By Mark Fike
Given the troubling times and the possibility of your local grocer being out of items, many people are now considering growing their own foods. A recent call to a seed company left me a bit surprised as many seeds are out of stock. It seems that panic-buying has also hit the gardening market.
Some people that want to grow their own vegetables or fruits have not tried because they feel they don’t have a big enough yard. The trouble with that line of thinking is that you really don’t need a yard to supplement what ends up on your plate in the form of vegetables. “Say again,” you say?
Yes, you really don’t need a yard or at least not a big yard to grow some vegetables to help out with your meals. While you won’t have enough vegetables to can or freeze for a month’s supply, you can easily have enough to eat and enjoy a few times a week depending on how serious you take the effort.
Container gardens have been around for a long time. They can vary in size from a single pot to a series of raised gardens. We enjoy fresh, local food and vegetables and herbs. I ran into a problem when I planted things in a large garden that is located away from the house where my family did not realize certain things that we could cook with or have with our meals such as onions, cilantro, parsley, tomatoes, sweet peppers, etc. were ready and ripe unless they made a point to go take a walk.
For that reason, I decided to build a garden box or container garden just off our back patio. It was in plain view of the kitchen window and dining room door. We could easily see if a tomato was ripe or if some peppers were ready. We now have herbs right at the door for cooking or canning. This led me to build a second one and then add some containers too.
The idea came from a time when I lived in a small apartment with a tiny back porch. I love fresh food. I started with a tomato plant back then. Next, I added a squash plant that filled the entire corner of my postage-stamp-sized yard. Then I made a wire trellis and planted cucumbers so they would climb and save space. I followed that up with a few pole bean plants too. Next thing I knew, I had a jungle growing in a spot that was less than 10×10 feet. I ate well though!
So, the best thing for readers with small backyards or porches to do is figure out what types of vegetables you are interested in growing. If you are a salad type of person, radishes, onions, lettuce, and carrots are easy to grow and have in a few pots. They grow in small spaces, cooler weather as well as hot weather, so they are available for a longer period of time. If you can grow them in pots you can extend the season by pulling them in during the coldest nights or by putting plastic over them.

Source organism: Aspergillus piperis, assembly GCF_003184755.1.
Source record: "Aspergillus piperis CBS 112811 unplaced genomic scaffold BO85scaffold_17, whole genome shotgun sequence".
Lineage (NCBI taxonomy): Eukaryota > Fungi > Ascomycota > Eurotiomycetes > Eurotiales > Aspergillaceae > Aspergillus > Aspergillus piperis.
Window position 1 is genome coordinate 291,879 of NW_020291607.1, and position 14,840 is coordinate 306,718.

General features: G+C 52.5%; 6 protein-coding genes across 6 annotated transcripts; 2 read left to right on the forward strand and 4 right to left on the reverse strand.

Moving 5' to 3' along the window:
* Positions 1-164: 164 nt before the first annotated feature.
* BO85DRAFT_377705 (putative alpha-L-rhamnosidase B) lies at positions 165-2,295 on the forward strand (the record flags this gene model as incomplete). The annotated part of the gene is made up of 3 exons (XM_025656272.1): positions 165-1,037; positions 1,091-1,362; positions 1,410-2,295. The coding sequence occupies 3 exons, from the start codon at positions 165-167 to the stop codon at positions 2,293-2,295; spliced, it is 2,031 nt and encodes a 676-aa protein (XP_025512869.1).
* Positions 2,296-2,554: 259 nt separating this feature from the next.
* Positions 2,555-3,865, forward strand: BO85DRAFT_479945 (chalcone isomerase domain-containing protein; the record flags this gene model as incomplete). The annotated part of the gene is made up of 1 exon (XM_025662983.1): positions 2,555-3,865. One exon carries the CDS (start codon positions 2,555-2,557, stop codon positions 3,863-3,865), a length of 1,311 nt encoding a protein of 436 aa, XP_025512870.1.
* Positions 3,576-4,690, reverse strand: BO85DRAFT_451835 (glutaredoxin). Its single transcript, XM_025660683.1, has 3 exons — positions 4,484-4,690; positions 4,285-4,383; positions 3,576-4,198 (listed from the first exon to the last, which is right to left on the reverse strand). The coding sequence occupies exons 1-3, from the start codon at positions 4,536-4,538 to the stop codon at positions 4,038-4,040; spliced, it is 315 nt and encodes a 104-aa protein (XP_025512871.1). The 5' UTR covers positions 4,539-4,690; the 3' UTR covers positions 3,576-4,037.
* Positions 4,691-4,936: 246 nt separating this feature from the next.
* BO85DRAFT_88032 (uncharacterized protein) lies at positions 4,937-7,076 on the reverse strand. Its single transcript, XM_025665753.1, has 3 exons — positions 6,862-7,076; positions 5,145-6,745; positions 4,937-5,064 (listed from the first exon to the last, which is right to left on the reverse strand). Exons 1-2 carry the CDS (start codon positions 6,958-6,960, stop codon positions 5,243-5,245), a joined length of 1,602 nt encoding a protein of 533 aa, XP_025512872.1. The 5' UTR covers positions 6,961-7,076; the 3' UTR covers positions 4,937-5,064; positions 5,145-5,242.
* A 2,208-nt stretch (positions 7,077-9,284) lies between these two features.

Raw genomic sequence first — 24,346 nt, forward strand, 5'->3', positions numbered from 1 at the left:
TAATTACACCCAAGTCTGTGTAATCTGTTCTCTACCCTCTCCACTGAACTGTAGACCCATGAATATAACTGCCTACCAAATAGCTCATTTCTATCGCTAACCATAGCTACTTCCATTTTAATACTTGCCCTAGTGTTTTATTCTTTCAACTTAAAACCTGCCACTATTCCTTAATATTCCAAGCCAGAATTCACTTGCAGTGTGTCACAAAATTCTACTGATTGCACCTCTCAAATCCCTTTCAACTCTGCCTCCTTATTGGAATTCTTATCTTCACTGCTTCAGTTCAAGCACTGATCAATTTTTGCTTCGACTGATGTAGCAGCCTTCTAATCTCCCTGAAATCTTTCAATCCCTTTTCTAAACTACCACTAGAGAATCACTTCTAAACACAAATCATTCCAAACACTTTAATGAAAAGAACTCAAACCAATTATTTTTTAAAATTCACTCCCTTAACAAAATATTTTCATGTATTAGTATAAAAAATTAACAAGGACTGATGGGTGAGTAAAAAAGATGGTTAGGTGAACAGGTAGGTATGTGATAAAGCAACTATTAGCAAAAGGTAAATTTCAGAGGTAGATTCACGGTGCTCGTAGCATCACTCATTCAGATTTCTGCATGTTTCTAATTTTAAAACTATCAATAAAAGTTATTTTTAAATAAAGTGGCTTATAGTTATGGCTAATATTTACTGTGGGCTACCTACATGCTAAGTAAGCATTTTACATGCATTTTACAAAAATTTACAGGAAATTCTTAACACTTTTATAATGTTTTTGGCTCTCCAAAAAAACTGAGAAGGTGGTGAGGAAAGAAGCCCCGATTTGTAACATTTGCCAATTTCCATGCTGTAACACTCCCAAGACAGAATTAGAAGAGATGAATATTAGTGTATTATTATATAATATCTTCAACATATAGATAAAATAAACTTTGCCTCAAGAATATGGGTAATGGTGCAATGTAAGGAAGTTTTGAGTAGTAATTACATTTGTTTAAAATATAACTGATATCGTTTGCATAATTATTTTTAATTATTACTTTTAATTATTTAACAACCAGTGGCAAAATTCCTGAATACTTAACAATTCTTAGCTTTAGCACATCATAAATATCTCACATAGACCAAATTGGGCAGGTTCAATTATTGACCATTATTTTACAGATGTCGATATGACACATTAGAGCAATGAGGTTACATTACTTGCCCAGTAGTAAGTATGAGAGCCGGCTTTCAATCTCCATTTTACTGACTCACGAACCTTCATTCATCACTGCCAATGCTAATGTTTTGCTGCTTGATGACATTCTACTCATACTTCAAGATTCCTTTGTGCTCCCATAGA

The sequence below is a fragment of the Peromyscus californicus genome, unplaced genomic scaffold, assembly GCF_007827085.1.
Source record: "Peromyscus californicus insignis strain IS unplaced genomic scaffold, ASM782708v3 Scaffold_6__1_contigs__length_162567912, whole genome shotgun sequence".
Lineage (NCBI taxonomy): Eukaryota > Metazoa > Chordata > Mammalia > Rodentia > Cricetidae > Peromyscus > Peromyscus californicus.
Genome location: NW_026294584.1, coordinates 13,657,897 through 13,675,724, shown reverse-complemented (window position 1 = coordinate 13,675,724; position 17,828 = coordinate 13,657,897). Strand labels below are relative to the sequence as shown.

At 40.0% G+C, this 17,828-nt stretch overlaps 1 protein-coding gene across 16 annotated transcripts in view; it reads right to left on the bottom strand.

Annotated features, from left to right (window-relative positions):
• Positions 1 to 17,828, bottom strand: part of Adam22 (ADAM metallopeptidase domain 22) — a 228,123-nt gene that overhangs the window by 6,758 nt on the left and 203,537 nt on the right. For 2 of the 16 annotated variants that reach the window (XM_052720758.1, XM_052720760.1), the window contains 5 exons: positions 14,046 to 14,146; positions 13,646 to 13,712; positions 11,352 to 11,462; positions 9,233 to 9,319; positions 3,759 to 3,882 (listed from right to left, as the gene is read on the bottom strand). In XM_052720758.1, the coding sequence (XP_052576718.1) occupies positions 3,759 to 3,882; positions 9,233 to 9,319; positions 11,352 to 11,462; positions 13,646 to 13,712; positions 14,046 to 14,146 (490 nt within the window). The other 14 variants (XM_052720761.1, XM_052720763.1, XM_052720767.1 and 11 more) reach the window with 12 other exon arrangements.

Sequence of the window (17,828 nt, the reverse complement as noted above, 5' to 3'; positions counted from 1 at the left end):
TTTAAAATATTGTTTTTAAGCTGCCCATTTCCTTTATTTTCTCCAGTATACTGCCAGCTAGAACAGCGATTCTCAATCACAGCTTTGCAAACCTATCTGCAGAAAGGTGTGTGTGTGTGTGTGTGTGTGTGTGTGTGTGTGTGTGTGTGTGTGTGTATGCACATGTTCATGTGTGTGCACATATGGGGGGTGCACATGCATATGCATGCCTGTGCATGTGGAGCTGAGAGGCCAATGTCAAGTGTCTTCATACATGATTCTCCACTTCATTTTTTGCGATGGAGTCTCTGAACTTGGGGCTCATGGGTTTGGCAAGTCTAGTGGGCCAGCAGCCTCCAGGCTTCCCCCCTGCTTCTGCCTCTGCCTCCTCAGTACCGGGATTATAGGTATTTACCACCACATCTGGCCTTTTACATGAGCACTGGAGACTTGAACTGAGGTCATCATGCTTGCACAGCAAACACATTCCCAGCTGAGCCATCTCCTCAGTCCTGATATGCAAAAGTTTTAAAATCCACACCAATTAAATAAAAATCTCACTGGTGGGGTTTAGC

If you want to grow larger plants such as peppers or tomatoes, you will need a larger pot and you will need to look for plant types that are smaller or suitable for container gardening. Agronomists have come up with all kinds of varieties of plants that grow in small spaces and produce a lot of fruit and vegetables.
If you do have a little bit of a yard, building a raised bed garden does not have to be too expensive. For my first project I used rough cut lumber I salvaged from a building project and then filled it with fill dirt for 18 inches and then good soil that I got from the woods for the remainder, but topped it off with a bag of garden soil to make it look nice. This resulted in a raised bed that did not put a kink in my back to weed and get what I wanted out of it.
A raised garden does not have to be tall though. You can make it as tall or short as you want. If you make it tall, you will need more dirt and it is not as movable later, but it is easier to maintain. Shorter is harder to bend down and work in, but easier to maintain, uses less materials and can be removed or moved easily.
After using rough cut lumber to make the first raised bed, I decided to use concrete blocks for a more stable and permanent design. The blocks were inexpensive at a building supply store and I don’t have to worry about them rotting. They are easy to work with minus their weight, but they make a very solid design at any size you want. The key is to get the blocks level as you build and make sure they are on solid dirt so they don’t sag and require you digging them up again to fix them.
If you decide to use wood, avoid treated wood. While it will last much longer, the chemicals used to treat the wood will leech into your soil where your vegetables are growing. No point in eating vegetables that were absorbing those chemicals! Use untreated wood and plan on replacing the box every few years as it begins to break down.
Now is a great time to grow a little bit of your own food. A pot, container, bucket, some wood or blocks and a bit of sunshine will be a great start. Put in a few seeds and a few months from now, you will be enjoying the fruits of your labor…literally!